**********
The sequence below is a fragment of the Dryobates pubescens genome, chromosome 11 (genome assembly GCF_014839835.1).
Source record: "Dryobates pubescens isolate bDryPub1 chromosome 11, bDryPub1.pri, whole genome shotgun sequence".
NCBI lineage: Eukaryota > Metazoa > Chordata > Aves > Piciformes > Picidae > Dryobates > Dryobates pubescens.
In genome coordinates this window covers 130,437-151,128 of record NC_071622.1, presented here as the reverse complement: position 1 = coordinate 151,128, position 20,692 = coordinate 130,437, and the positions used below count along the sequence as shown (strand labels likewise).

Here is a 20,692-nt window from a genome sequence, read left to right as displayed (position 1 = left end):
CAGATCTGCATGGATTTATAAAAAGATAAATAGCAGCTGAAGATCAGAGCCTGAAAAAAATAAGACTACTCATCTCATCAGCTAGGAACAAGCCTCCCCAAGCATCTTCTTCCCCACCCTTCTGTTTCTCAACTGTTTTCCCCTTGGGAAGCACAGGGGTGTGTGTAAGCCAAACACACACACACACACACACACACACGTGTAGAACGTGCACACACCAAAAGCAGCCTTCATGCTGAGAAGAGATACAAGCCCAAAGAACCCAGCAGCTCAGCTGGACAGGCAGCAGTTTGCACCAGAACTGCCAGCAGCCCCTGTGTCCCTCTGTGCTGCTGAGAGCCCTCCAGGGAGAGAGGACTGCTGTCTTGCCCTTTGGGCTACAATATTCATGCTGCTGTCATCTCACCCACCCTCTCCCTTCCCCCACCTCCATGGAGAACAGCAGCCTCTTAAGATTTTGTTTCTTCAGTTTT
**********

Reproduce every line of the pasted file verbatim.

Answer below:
The sequence below is a fragment of the Dryobates pubescens genome, chromosome 11 (genome assembly GCF_014839835.1).
Source record: "Dryobates pubescens isolate bDryPub1 chromosome 11, bDryPub1.pri, whole genome shotgun sequence".
NCBI lineage: Eukaryota > Metazoa > Chordata > Aves > Piciformes > Picidae > Dryobates > Dryobates pubescens.
In genome coordinates this window covers 130,437-151,128 of record NC_071622.1, presented here as the reverse complement: position 1 = coordinate 151,128, position 20,692 = coordinate 130,437, and the positions used below count along the sequence as shown (strand labels likewise).

Here is a 20,692-nt window from a genome sequence, read left to right as displayed (position 1 = left end):
CAGATCTGCATGGATTTATAAAAAGATAAATAGCAGCTGAAGATCAGAGCCTGAAAAAAATAAGACTACTCATCTCATCAGCTAGGAACAAGCCTCCCCAAGCATCTTCTTCCCCACCCTTCTGTTTCTCAACTGTTTTCCCCTTGGGAAGCACAGGGGTGTGTGTAAGCCAAACACACACACACACACACACACACACGTGTAGAACGTGCACACACCAAAAGCAGCCTTCATGCTGAGAAGAGATACAAGCCCAAAGAACCCAGCAGCTCAGCTGGACAGGCAGCAGTTTGCACCAGAACTGCCAGCAGCCCCTGTGTCCCTCTGTGCTGCTGAGAGCCCTCCAGGGAGAGAGGACTGCTGTCTTGCCCTTTGGGCTACAATATTCATGCTGCTGTCATCTCACCCACCCTCTCCCTTCCCCCACCTCCATGGAGAACAGCAGCCTCTTAAGATTTTGTTTCTTCAGTTTT